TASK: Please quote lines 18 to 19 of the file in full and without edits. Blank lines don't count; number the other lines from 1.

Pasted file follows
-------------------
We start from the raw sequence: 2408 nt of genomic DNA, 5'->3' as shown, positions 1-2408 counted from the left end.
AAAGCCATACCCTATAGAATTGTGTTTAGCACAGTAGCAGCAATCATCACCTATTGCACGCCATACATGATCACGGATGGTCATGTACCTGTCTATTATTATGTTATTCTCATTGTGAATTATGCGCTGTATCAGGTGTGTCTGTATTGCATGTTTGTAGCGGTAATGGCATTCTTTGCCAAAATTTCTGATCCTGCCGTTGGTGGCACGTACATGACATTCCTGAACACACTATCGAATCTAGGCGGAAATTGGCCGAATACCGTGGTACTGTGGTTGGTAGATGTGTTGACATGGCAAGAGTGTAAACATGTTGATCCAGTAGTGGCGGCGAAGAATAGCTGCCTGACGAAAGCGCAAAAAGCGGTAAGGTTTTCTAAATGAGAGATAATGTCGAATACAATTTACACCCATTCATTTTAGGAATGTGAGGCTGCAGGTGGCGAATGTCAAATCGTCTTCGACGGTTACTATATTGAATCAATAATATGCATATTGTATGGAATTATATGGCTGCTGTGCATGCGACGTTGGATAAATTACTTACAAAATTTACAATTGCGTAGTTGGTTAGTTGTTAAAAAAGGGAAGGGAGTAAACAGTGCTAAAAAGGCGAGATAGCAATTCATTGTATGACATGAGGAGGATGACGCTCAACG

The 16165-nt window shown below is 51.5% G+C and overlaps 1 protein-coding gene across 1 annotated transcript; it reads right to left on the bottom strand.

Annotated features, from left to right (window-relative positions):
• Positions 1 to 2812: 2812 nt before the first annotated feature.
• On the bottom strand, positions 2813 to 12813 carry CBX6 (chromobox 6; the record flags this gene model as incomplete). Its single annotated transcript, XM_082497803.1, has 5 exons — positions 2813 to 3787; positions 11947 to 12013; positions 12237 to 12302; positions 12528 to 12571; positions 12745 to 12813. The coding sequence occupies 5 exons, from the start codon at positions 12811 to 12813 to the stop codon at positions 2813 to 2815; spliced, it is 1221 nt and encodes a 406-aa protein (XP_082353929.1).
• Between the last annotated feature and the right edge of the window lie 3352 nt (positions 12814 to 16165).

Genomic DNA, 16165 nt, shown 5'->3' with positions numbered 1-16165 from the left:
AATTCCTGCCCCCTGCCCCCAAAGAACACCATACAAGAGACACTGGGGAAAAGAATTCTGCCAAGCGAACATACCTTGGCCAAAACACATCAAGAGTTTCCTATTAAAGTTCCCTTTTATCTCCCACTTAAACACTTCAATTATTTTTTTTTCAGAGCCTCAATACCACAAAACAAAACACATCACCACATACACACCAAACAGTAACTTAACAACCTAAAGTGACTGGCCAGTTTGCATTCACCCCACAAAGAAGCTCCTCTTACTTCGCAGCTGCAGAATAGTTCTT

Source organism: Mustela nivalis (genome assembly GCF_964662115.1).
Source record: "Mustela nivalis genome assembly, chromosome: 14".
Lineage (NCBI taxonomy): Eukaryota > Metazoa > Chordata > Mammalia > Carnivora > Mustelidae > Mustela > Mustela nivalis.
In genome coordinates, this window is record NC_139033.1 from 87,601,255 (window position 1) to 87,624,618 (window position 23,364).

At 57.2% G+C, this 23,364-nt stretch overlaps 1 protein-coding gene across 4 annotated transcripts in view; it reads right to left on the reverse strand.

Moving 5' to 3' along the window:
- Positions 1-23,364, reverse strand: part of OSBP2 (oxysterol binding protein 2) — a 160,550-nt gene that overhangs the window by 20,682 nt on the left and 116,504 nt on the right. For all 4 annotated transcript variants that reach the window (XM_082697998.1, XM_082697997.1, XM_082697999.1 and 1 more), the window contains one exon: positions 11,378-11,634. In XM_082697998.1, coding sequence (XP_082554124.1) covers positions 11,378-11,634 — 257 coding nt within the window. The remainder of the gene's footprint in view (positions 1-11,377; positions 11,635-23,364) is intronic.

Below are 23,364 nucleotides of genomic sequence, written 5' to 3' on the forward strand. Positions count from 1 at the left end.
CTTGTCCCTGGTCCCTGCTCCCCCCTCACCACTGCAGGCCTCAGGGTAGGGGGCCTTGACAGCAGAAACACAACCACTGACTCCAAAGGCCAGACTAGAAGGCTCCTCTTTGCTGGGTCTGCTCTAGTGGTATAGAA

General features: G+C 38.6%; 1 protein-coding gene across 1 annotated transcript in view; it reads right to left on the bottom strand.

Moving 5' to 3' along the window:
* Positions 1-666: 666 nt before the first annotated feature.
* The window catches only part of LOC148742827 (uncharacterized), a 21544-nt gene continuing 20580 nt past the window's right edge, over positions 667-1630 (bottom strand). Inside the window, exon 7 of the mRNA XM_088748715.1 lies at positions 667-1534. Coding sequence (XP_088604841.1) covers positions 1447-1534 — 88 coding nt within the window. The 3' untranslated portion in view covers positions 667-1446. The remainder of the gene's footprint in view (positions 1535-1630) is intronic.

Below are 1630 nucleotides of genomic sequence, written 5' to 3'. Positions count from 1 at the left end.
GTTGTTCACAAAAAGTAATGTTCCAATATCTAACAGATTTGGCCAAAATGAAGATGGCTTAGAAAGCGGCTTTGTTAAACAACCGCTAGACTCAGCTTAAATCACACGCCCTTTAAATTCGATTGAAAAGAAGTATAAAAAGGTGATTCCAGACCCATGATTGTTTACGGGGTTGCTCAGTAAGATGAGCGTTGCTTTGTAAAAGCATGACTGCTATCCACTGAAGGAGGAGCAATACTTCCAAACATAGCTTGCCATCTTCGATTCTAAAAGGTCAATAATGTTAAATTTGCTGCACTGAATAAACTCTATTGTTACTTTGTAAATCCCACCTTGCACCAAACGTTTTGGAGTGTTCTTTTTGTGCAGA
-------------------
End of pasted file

CTTGTCCCTGGTCCCTGCTCCCCCCTCACCACTGCAGGCCTCAGGGTAGGGGGCCTTGACAGCAGAAACACAACCACTGACTCCAAAGGCCAGACTAGAAGGCTCCTCTTTGCTGGGTCTGCTCTAGTGGTATAGAA

General features: G+C 38.6%; 1 protein-coding gene across 1 annotated transcript in view; it reads right to left on the bottom strand.